Sunday, October 3, 2010


Japan, the Warring States period. A peasant woman and her daughter in law scratch out subsistence by slaying wayward soldiers and bartering their weapons for food. Into their midst comes Hachi, a neighbor/AWOL soldier who tells them that their son/husband was killed. The triangle that forms between these three characters has sharp corners indeed, and the intensifying jealousy, lust, and hatred between them kicks into overdrive when one of them comes upon a terrifying demon mask.

Kaneto Shindo's Onibaba treads similar territory to a number of Japanese films of the 50s and 60s. Films like Fires on the Plain capture soldiers and civilians alike on the run from conflict, their desperation to survive turning them to extreme behaviors that reveal the ultimate darkness within the human soul. Perhaps because its supernatural aspects are more overt, Onibaba is less effective and horrific than similar films. Though understandably driven to desperation by ongoing lives of trauma, the uniformly unpleasant characters of the film are difficult to feel for on a visceral level, diluting the impact of their ultimate fates.

But Onibaba is a visual marvel, making maximum use of its evocative susuki field settings. As fond as your proprietor is of the theatrical, artificial mise-en-scenes of Japan's most audacious filmmakers (and their art directors), the wind-swept susuki creates a lush but threatening presence that is a striking and ever-present character (a chorus, perhaps) in its own right. Superstition reigns powerfully over the film's characters, with summer frost rendering crops barren and two-headed calves portending danger. This free-wheeling chaos has turned gender roles topsy-turvy (Freudian imagery plays powerfully throughout): men are reduced to fleeing cowards, and the two women turn phallic spears on their male victims, and dispose of their prey in a gaping, yonic maw that lurks in the scenery like a shark. It's an effective liminal zone, and one becomes as tense and lost in the on-screen bewilderness as any of Shindo's characters.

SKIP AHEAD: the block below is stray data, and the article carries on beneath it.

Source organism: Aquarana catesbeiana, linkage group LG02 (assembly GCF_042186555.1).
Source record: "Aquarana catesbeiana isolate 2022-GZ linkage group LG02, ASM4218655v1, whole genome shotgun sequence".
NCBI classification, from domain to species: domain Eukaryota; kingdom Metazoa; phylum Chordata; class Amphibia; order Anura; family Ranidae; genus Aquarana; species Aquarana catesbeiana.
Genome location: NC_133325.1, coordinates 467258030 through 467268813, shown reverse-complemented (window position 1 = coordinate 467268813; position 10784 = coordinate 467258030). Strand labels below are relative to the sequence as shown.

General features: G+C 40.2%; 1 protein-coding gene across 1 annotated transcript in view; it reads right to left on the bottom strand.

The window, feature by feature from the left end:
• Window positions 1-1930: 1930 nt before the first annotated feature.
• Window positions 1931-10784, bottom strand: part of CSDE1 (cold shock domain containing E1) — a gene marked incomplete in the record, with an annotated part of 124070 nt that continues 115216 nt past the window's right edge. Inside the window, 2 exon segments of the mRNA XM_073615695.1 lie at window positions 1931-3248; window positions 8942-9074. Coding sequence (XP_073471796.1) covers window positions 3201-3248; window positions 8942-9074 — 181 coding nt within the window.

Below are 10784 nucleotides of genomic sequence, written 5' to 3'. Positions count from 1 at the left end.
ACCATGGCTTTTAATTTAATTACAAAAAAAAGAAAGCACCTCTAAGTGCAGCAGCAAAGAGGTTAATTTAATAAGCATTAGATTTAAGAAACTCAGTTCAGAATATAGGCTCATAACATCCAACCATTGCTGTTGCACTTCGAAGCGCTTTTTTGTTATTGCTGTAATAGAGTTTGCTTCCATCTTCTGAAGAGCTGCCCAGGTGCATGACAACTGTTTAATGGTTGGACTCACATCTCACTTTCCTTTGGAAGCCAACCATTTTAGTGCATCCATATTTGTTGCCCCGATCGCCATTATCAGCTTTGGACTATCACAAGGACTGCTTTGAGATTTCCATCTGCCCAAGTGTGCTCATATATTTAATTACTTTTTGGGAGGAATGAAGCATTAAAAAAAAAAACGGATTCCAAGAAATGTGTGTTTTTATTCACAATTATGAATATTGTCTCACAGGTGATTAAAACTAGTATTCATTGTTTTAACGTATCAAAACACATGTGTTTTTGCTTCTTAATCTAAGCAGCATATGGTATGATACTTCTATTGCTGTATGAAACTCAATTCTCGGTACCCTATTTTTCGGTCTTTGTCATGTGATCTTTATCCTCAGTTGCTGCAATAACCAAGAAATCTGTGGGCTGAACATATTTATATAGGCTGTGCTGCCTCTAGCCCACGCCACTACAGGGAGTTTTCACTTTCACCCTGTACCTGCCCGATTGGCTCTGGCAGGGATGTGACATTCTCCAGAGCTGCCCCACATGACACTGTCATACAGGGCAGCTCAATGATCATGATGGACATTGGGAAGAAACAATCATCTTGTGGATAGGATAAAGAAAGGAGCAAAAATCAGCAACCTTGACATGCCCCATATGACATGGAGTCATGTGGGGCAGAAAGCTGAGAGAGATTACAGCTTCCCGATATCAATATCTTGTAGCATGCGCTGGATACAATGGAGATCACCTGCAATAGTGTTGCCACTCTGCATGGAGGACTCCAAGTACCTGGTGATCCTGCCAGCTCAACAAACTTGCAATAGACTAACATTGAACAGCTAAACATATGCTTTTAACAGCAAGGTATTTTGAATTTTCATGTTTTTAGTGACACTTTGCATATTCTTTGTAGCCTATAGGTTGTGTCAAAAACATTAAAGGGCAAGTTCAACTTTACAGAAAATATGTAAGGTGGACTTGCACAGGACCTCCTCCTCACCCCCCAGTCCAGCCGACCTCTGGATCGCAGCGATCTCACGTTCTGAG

If the simplicity of the script belies its origins in a short Buddhist parable, the actors hit their respective one notes with gusto. Sketchy though Onibaba sometimes is, aspects of it linger, be it the silent-then-batshit score of Hikaru Hayashi or the susuki, restless but quiet as it shakes ominously in the wind.

This review is part of the Final Girl Film Club, run with efficiency and verve by the wild and wily Stacie Ponder.

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